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  #11  
Old 04-01-2021, 12:46 PM
Mountaineer370 Mountaineer370 is offline
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Originally Posted by MackinzieQuinn View Post
Ok, that makes sense. The pot it is currently in is 4.5 inches, what size of pot do you suggest? Iím sorry for all the questions.

Also the stem is green and purple. It is not brown and appears healthy, I think?
Just my two cents, I don't think that pot is too large. From 4.5 inches, you could possibly go down to a 4" pot, but the difference would be negligible. The next size down would be a 3" pot, and that orchid looks way too big for a 3" pot. I have Phals much smaller than yours that are climbing out of their 3" pots.

If I were in your shoes, I would just leave that plant alone for now. It's been through enough trauma. Another repot at this time is not what it needs. It appears to be in chunky bark, and that is fine. Large bark dries out quickly, and you will have to watch your watering. Depending on the humidity levels in your home, it may do okay being watered once a week, but twice a week is probably more likely. Water does not pool or go stagnant in chunky bark medium, as long as there is adequate drainage. If you have the means to drill some holes up the sides of the pot, that would provide some extra air flow, but many people grow orchids successfully in plastic pots that only have holes at the bottom. Watch the roots. When they start to look more silver than green, and the pot starts to feel lighter in weight, that's the time to water.

As far as the stem (commonly called the spike or the inflorescence), it is my habit to leave whatever is green. If it starts to turn brown, you can cut it off.

Otherwise, just resolve from now on to give it proper care. The thread mentioned above by estacion seca should be helpful, and the American Orchid Society (aos.org) has care and culture tips for all different kinds of orchids, including Phalaenopsis.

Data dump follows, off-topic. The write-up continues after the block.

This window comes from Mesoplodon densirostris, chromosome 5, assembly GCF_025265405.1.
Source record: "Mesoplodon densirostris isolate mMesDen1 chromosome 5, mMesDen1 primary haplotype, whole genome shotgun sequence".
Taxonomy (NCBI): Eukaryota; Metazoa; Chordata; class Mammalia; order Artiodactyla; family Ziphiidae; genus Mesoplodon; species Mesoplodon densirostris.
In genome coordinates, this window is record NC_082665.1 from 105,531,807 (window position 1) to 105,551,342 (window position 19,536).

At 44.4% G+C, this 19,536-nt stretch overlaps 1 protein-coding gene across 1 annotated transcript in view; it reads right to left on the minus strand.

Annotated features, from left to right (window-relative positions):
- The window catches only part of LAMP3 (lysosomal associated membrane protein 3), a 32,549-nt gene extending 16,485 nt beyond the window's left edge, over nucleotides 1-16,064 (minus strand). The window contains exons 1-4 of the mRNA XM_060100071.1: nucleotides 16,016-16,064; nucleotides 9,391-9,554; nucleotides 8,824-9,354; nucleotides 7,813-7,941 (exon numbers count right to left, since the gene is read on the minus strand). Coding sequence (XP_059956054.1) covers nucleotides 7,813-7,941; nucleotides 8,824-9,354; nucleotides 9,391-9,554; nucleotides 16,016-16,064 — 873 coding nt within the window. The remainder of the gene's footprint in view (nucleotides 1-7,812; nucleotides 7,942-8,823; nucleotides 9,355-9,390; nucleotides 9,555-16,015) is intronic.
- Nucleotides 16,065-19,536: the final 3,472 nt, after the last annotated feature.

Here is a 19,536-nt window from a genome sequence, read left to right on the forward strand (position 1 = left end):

Best of luck to you.
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  #12  
Old 04-01-2021, 12:59 PM
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Dollythehun Dollythehun is offline
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First, welcome. When I learned to water my phals, they were embark. I watered them heavily, without getting water in the crown and then when I lifted them out of the water I noticed how heavy they were. This is what WW is talking about hefting the plants. Pick him up a couple days later notice how heavy they are and eventually you will notice by weight and by the way the plant looks that it needs water. You are training yourself to observe that. The same goes with outdoor plants I can look at my garden and tell that it needs to be watered by the color of the leaves. Other than that leave the poor thing alone.
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  #13  
Old 04-01-2021, 01:19 PM
MackinzieQuinn MackinzieQuinn is offline
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Originally Posted by WaterWitchin View Post
Personally, I would just leave it as is, and not repot yet again. I think the size of the pot is fine, plus you can see one of the green roots at the side, so that's a good thing. The medium it's in also looks fine. Keep it away from direct sunlight. Put it under a faucet once a week and water it very thoroughly. When you're finished, feel the weight/heft of the pot. Then watch the green root... when it starts to lose the green and turn silvery, lift the pot, feel the difference in weight, then water again. Repeat, adjusting as necessary for your particular environment (heat, humidity, etc).

It looks remarkably good for what it's been through. That's a healthy looking plant that just needs to quit getting haircuts and soggy baths.

PS And when you water, don't get water in the crown of the plant. If you do, use the end of a paper towel or Qtip to lift out most of the water. The new leaf also looks very promising.

Thank you for the advice and tips. I think I will chose not to repot. I was nervous at the thought, since sheís already been through so much.

I feel awful, Iíve just been unintentionally torturing her but she seems relatively happy. At least her roots, her leaves have seen better days.

I actually feel like I had the watering situation down, and she was doing great. I just didnít realize others in the house had started to water her, as well.